David P. Miraldi
David P. Miraldi
Attorney Paul Weiss, a Chicago class-action attorney, is facing new allegations that he sexually harassed employees working at his firm. Several months ago Mr. Weiss faced charges arising out of his alleged sexual harassment of six women employees, including a charge that he pulled down his pants in front of two different female employees. The Illinois Attorney Registration and Disciplinary Commission says in an amended complaint, that after a young female attorney was hired, Mr. Weiss began making comments about her appearance and suggested that she wear a swimsuit to the office.
The complaint alleges that the associate resigned because Weiss made "constant and intolerable" comments to her. Weiss continues to deny the allegations and claims that these allegations were made up because the associate was about to be fired.
In 1980, the Equal Employment Opportunity Commission produced a set of guidelines for defining sexual harassment in the workplace. One definition of sexual harassment involves unwelcome sexual advances, requests for sexual favors, or other verbal or physical conduct of a sexual nature that has the purpose or effect of unreasonably interfering with an individual's work performance or creating an intimidating, hostile, or offensive work environment.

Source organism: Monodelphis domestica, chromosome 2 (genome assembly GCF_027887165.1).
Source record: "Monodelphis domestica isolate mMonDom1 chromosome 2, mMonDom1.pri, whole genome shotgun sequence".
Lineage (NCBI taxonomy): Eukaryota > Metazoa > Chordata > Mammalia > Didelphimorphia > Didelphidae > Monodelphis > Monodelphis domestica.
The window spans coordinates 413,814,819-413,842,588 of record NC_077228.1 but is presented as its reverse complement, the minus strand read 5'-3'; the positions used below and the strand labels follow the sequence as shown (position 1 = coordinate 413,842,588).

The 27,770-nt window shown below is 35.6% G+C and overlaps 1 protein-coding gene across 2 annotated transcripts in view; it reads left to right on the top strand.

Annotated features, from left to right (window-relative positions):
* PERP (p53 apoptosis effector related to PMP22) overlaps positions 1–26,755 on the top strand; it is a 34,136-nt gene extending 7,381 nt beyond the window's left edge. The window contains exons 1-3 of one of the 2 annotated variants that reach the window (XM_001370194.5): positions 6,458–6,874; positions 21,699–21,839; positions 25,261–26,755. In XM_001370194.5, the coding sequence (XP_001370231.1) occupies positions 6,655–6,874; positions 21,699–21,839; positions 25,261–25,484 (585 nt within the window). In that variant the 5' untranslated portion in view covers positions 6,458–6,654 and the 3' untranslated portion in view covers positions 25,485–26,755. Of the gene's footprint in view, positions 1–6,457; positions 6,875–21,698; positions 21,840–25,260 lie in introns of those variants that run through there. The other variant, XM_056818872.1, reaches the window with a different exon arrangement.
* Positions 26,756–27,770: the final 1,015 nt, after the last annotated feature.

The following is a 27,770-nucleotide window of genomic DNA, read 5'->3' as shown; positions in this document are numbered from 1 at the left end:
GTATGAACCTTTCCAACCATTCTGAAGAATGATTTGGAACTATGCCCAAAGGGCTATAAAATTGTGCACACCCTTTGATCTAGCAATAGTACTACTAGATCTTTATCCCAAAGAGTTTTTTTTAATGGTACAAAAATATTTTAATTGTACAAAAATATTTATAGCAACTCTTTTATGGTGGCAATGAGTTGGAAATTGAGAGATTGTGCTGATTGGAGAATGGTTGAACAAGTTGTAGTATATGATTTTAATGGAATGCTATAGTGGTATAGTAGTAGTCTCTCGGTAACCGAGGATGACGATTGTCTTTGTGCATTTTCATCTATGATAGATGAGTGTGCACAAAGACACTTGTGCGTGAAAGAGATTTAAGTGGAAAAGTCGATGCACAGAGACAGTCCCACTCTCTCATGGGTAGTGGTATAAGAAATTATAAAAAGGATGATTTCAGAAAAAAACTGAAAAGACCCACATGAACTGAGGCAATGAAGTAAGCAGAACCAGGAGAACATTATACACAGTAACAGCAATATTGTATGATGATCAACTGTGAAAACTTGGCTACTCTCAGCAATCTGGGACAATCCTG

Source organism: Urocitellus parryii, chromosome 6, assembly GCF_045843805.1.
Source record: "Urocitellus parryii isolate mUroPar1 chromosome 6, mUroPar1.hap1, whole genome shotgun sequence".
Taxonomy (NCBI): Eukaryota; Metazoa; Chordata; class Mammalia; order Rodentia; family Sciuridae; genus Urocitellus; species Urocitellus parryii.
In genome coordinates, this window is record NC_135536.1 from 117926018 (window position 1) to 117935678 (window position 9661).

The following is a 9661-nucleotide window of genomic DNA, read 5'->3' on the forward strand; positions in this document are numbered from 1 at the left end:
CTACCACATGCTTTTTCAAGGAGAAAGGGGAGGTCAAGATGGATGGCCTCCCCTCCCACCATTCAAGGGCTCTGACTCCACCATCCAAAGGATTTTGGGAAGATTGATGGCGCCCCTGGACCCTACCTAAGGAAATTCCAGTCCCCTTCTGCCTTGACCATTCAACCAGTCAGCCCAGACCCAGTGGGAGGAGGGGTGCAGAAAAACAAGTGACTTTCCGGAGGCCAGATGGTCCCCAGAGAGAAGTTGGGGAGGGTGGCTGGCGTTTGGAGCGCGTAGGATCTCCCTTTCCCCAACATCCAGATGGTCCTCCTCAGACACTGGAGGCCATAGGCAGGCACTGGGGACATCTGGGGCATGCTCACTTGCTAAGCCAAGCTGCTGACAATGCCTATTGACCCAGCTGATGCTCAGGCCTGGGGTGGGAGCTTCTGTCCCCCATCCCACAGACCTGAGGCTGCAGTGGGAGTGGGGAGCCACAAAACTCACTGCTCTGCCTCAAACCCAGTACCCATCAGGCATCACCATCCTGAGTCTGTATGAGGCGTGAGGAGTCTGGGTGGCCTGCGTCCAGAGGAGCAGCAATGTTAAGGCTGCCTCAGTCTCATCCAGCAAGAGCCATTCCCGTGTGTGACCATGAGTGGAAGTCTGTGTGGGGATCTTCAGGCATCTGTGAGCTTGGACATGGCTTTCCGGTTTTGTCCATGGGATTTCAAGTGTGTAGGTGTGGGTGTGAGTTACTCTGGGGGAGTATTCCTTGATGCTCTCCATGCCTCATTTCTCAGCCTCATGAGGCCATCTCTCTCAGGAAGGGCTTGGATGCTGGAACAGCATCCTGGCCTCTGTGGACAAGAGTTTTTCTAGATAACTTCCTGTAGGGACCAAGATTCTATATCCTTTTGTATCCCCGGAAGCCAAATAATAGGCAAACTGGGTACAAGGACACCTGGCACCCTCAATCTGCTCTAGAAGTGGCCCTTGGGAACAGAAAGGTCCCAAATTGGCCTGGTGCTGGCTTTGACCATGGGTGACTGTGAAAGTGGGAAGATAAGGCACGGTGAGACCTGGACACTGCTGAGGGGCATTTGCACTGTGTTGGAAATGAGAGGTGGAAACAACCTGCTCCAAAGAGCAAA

Lawyers who litigate sexual harassment claims agree that compliance with the law simply boils down to one word: respect. If the culture of the workplace is one where everyone respects the feelings of other people, sexual harassment claims usually do not develop.
Category: Employment Law
3 Comments to "Chicago Lawyer Accused of Harassing Employee, Asking Her to Wear Swimsuit to the Office"
I think the court needs to review his professional conduct, and his ethical standards to decide whether to let him practice law. It might be harsh, but sexual harassment is not a case to be treated lightly. The lawyer's career is certainly at stake here.
Posted by Jeanette Hayworth on August 21, 2012 at 05:49 AM
I think it is also important for males in the workplace to know their limits, as the line between over friendliness and sexual harassment is thin. Unless you can be sure that jokes are taken in good humour and not result in a possible lawsuit, it is best to keep things professional.
Posted by Mariov on May 1, 2012 at 03:49 AM
What a boss! If I were his employee, I'll teach him a lesson.
Posted by sexual harassment lawyer on October 17, 2011 at 06:04 AM
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